By Andrew Duncan
Leading the local team across Australia and New Zealand, Andrew has a wealth of experience from working in London, Hong Kong and Singapore with HSBC in all aspects of DCM.
In retrospect, 2017 was remembered in Australia as the year of a constitutional crisis and Richmond breaking their AFL drought, but for the bond markets, it’s the year Asian investor’s fully embraced Australian and New Zealand corporates as part of the Asian capital markets construct. This delivered volume and diversification across the credit spectrum and currencies in an unprecedented way. Against a strong macro background, despite North Korean sabre-rattling, Japanese elections and an insurgency in the Philippines, Australian corporates delivered. New prints from Telstra, Incitec Pivot, Santos, Mirvac and SGSPAA added to issuances in previous years from Ausnet, Lendlease, Yancoal and Optus. SGSPAA, as one local example, has USD1.5bn of RegS-only denominated debt outstanding across three bonds, demonstrating the significant market capacity available.
Typically, corporates looking to access USD are advised to access the USPP or USD 144a/RegS market, and no doubt these markets work very well for certain issuers. However, the RegS-only market has some distinct advantages:
The growth in the Asian capital markets has been propelled by the vast growth in the savings and wealth of high net worth and middle classes across the Asia - Pacific region, particularly in the likes of China, Korea, Hong Kong, Singapore, Japan and Taiwan, with USD (but also AUD, CNH, SGD and JPY) being managed by a range of life insurance companies, asset managers, private banks, hedge funds, commercial banks and sovereign wealth funds. These investors continue to invest locally, however, given their surging funds under management (FUM), they have been directing a greater amount of time and energy to understanding and buying foreign credit. Australia, as a developed market in the region, is an attractive home for fixed income purchases.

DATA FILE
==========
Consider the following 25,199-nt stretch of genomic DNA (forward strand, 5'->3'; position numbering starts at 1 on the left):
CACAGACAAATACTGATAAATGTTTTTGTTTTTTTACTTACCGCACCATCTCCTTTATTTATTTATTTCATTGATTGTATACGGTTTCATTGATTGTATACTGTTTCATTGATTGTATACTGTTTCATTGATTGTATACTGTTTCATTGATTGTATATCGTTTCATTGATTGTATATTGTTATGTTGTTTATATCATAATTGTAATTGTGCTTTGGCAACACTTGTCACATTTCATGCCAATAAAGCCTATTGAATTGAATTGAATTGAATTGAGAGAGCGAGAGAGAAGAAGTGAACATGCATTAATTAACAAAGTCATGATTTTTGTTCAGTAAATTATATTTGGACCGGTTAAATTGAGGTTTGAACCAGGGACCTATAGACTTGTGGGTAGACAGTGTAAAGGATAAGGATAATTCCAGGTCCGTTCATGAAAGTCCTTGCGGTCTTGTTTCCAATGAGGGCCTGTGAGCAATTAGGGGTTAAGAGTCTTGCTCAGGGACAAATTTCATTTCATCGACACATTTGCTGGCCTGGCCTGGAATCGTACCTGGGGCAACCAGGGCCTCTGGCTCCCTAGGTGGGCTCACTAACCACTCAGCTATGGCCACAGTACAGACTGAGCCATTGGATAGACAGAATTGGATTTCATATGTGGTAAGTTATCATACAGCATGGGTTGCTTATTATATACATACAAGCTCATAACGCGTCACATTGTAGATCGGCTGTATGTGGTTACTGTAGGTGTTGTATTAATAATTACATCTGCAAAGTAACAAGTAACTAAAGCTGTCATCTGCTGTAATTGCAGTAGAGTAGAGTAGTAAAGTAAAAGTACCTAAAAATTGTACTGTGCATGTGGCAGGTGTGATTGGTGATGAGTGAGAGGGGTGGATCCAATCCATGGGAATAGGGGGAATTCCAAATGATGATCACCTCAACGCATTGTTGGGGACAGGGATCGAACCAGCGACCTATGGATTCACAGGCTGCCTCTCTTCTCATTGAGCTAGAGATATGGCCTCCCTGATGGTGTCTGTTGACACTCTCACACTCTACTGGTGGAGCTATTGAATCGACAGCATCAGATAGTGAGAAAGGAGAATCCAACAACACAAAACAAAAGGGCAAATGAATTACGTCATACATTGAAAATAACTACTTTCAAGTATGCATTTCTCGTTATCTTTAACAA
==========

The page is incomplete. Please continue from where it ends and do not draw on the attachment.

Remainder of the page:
The Incitec Pivot USD400 million 10 year and Telstra Limited USD500 million 10 year, both printed in RegS-only format, speak to this bias. For Incitec, investors were attracted to the fact that this credit was ‘new’ to Asia – there was no similar company in the region with a blend of explosives and fertiliser manufacturing expertise. The fact that Incitec’s physical operations and offices are mainly in Australia and the US didn’t seem to concern investors, as they bid strongly for the new issue, with the order book almost nine times oversubscribed. Incitec was also able to utilise the new Asian Bond Grant Scheme run by the Monetary Authority of Singapore, and now being introduced by the Hong Kong Monetary Authority (‘HKMA’), to reduce its documentation costs.
For Telstra, the decision-making was slightly different. As one of the highest profile Australian corporate issuers with over AUD16bn of debt capital market issuance outstanding, and an experienced issuer in both EUR and USD144a/RegS format, Telstra chose to head down the RegS path for three key reasons. Firstly, the refinancing needs were relatively small and finite, at around USD500 million. Secondly, the execution cost of printing a new USD RegS trade was significantly less than the 144a option – Telstra could leverage its existing EMTN programme and simply conduct a roadshow in the Asia-Pacific region.Finally, this allowed the company to engage and allocate to Asian investors, generating new relationships that will serve the company for years to come. The end result, a bond priced at T+95bps for a 10 year, was the most efficient 10 year USD bond issued by an Australian corporate for the year.
HSBC has partnered with S&P Global Ratings for the fourth time to deliver a semi-annual research paper, for which 176 institutional fixed income investors with a combined USD742.7bn AUM were surveyed across North America, Europe and Australasia.